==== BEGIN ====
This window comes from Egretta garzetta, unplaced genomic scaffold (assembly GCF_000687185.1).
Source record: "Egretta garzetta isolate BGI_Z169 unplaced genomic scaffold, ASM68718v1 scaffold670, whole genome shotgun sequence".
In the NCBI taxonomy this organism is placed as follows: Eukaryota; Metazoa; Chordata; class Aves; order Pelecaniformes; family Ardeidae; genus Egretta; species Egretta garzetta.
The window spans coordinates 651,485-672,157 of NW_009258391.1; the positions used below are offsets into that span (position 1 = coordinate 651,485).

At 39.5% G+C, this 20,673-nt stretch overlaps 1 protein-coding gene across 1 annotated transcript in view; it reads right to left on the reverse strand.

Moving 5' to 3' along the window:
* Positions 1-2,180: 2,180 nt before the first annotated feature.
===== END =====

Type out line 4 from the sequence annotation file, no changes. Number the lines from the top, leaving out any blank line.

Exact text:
The window spans coordinates 651,485-672,157 of NW_009258391.1; the positions used below are offsets into that span (position 1 = coordinate 651,485).